Zoey comes to the door, her hair a mess. She’s wearing the same clothes as last time I saw her.

‘Coming to the seaside?’ I jangle the car keys at her.

She peers past me to Dad’s car. ‘Did you come here on your own?’


‘But you can’t drive!’

‘I can now. It’s number five on my list.’

She frowns. ‘Have you actually had any lessons?’

‘Sort of. Can I come in?’

She opens the door wider. ‘Wipe your feet, or take your shoes off.’

Her parents’ house is always incredibly tidy, like something from a catalogue. They’re out at work so much I guess they never get a chance to make it messy. I follow Zoey into the lounge and sit on the sofa. She sits opposite me on the edge of the armchair and folds her arms at me.

‘So your dad lent you the car, did he? Even though you’re not insured and it’s completely illegal?’

‘He doesn’t exactly know I’ve got it, but I’m really good at driving! You’ll see. I’d pass my test if I was old enough.’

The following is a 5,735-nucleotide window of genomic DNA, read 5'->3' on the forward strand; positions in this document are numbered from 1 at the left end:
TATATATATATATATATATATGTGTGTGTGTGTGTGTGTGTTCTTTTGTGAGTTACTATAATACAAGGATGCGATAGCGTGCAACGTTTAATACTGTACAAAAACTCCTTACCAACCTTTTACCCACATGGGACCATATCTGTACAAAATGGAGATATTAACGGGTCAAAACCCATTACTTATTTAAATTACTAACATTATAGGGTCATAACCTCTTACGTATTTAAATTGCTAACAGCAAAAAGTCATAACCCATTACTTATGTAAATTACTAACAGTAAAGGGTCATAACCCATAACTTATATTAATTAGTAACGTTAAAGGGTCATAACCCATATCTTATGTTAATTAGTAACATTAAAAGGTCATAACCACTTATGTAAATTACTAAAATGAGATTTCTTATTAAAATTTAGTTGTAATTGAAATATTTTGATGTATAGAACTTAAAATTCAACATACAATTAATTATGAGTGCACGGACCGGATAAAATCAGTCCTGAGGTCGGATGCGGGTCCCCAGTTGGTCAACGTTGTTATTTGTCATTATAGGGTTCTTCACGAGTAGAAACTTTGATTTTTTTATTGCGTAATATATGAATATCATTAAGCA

She shakes her head at me as if she just can’t believe how stupid I am. She should be proud of me. I got away without Dad even noticing. I remembered to check the mirrors before turning on the ignition, then clutch down, into first, clutch up, accelerator down. I managed three times round the block and only stalled twice, which was my best ever. I navigated the roundabout and even got into third gear along the main road to Zoey’s house. And now she’s sitting there glaring at me, like it’s all some terrible mistake.

‘You know,’ I say as I stand and zip my coat back up, ‘I thought if I made it as far as here without crashing, the only difficult thing left would be the dual carriageway. It didn’t cross my mind that you’d be a pain in the arse.’

She shuffles her feet on the floor, as if rubbing something out. ‘Sorry. It’s just I’m kind of busy.’

‘Doing what?’

She shrugs. ‘You can’t assume everyone’s free just because you are.’

I feel something growing inside me as I look at her, and I realize in one absolutely clear moment that I don’t like her at all.

‘You know what?’ I say. ‘Forget it. I’ll do the list by myself.’

She stands up, swings her stupid hair about and tries to look offended. It’s a trick that works with guys, but it makes no difference to the way I feel about her.

‘I didn’t say I wouldn’t come!’

But she’s bored of me, it’s obvious. She wishes I’d hurry up and die so she can get on with her life.